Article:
"I have sworn upon the altar of God, eternal hostility against every form of tyranny over the mind of man."

Thomas Jefferson
Sept. 23, 1800

Saturday, January 31, 2009

Congratulations To Michael Steele

Michael Steele is the new Republican National Committee Chairman and ConservativeNC has his acceptance speech posted.

My favorite bit, "We will cede no ground on matters of principle." Amen.

We've Won

As Ed Morrissey says on the Hot Air blog this morning, "This is what victory looks like."

Iraqis are voting today in the first provincial elections of the post-Saddam era. Unlike the last two national elections, the minority Sunni community has finally embraced the polls as the best way to promote their interests.

Security has been tight and few mortars have been fired, but all-in-all the vote is going well and the Iraqis seem happy.

This would never have happened if Obama had his way two years ago. The world owes George W. Bush a ton of gratitude, maybe in a few years he'll get it.

Beware of "Localism"

The Obama administration may think they've found a way to silence talk radio critics without using the "Fairness Doctrine." The Heritage Foundation reports that "localism" may be used to allow local activist groups to prevent radio stations that carry right wing talk radio from renewing their broadcast licenses by claiming they don't serve the "community's needs" as defined by the left wing activist group. All of this could be put in place without a new law, just by changing the interpretation of licensing guidelines at the FCC.

Thursday, January 29, 2009

Ernest Hemingway's Cuban Papers Now Available

A complete collection of copies of papers from Ernest Hemingway's Finca Vigia estate outside Havana are now available at the JFK Library in Massachusetts, thanks to an agreement brokered by Rep James McGovern. Sounds really cool.

From the AP:

The archival replicas include corrected proofs of "The Old Man and the Sea," a movie script based on the novel, an alternate ending to "For Whom the Bell Tolls" and thousands of letters, with correspondence from authors Sinclair Lewis and John Dos Passos and actress Ingrid Bergman. The documents were previewed Thursday and will likely be available to researchers in late spring.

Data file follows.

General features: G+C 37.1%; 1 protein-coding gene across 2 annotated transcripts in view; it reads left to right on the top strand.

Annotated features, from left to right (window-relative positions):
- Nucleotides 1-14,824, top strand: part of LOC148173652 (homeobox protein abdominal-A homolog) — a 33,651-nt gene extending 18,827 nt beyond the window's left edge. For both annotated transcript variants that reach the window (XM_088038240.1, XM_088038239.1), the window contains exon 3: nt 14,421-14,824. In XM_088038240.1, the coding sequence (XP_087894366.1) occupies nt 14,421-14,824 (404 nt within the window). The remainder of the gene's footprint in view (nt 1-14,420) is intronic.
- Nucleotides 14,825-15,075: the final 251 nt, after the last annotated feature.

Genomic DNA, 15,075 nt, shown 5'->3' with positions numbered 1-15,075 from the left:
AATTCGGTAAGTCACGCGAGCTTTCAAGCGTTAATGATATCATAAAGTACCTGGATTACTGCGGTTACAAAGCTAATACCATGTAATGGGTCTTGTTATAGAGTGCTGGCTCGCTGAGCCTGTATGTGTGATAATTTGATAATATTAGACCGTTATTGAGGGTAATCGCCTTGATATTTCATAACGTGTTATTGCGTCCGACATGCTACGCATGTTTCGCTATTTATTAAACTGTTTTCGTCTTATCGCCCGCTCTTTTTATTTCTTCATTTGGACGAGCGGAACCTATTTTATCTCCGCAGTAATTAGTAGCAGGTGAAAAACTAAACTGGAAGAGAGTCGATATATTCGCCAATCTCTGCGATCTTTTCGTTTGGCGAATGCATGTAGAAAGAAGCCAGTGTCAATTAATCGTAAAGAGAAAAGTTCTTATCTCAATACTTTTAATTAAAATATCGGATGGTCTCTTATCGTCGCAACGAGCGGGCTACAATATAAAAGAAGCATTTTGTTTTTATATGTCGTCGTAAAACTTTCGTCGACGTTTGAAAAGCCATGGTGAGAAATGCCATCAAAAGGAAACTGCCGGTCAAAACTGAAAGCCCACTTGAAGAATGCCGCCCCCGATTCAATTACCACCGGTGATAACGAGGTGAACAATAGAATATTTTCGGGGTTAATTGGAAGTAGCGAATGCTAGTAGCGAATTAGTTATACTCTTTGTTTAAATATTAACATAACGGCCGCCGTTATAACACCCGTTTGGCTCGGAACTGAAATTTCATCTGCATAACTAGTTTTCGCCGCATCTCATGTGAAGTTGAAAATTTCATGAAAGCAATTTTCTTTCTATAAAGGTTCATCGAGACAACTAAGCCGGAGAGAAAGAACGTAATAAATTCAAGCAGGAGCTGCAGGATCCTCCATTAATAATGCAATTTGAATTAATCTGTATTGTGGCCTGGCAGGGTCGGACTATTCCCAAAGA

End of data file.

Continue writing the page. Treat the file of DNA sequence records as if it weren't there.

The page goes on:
Ben Stein on the Stimulus Bill

Ben Stein has an article in the American Spectator bemoaning the mess that is the 680-page Stimulus Bill. If you wanted to put the money in the hands of those who need it most, here's an idea:

For the amount spent we could have given every unemployed person in the United States roughly $75,000.

We could give every person who had lost a job and is now passing through long-term unemployment of six months or longer roughly $300,000.

The whole article is great. Lets hope the Senate can stop this boondoggle.

Wednesday, January 28, 2009

Dangerously Naive

President Obama gave his first television interview to an Arab network. OK, fine, I can see the attempt to reach out, to capitalize on his Muslim roots, but he's going to lead us into trouble. Obama is naive to the point of being ridiculously idealistic. He truly thinks his powers of persuasion can make all the world see us as friends. There are quite a few out there who don't have any desire to be our friends. They'll see Obama as weak, as a result, see the United States as a ripe target once again.

Talk may be cheap, but it can also be dangerous on the world stage. Better to be denigrated as a "cowboy" by effete Europeans than to be seen as weak by vicious, uncivilized madmen.

House Republicans Grew Spines

Maybe they learned a lesson from the last election. Maybe they pay more attention to Rush Limbaugh than the President would like, but all 177 House Republicans voted against Obama's Stimulus bill.

That took courage and conviction. They were, in fact, joined by eleven Democrats, making opposition to the bill bi-partisan. Think we'll hear one reporter refer to the "bipartisan opposition?" Me neither.

The Wall Street Journal has a great explanation of what this pork-fest contains.

On to the Senate!

Sunday, January 25, 2009

Making Sense of the Stimulus Debate

Forbes.com has a very good article by Bruce Bartlett explaining the history of economists' thinking of economic stimulus from the 1920's onward. The whole article is great, but here's the conclusion:

Thus the argument really boils down to a question of timing. In the short run, the case for stimulus is overwhelming. But in the longer run, we can't enrich ourselves by borrowing and printing money. That just causes inflation.

The trick is to front-load the stimulus as much as possible while putting in place policies that will tighten both fiscal and monetary policy next year. As terrible as our economic crisis is right now, we don't want to repeat the errors of the past and set off a new round of stagflation.

For this reason, I think there is a better case for stimulating the economy through tax policy than has been made. Congress can change incentives instantly by, for example, saying that new investments in machinery and equipment made after today would qualify for a 10% Investment Tax Credit, and this measure would be in effect only for investments largely completed this year. Businesses will start placing orders tomorrow. By contrast, it will take many months before spending on public works begins to flow through the economy, and it is very hard to stop it when the economy turns around.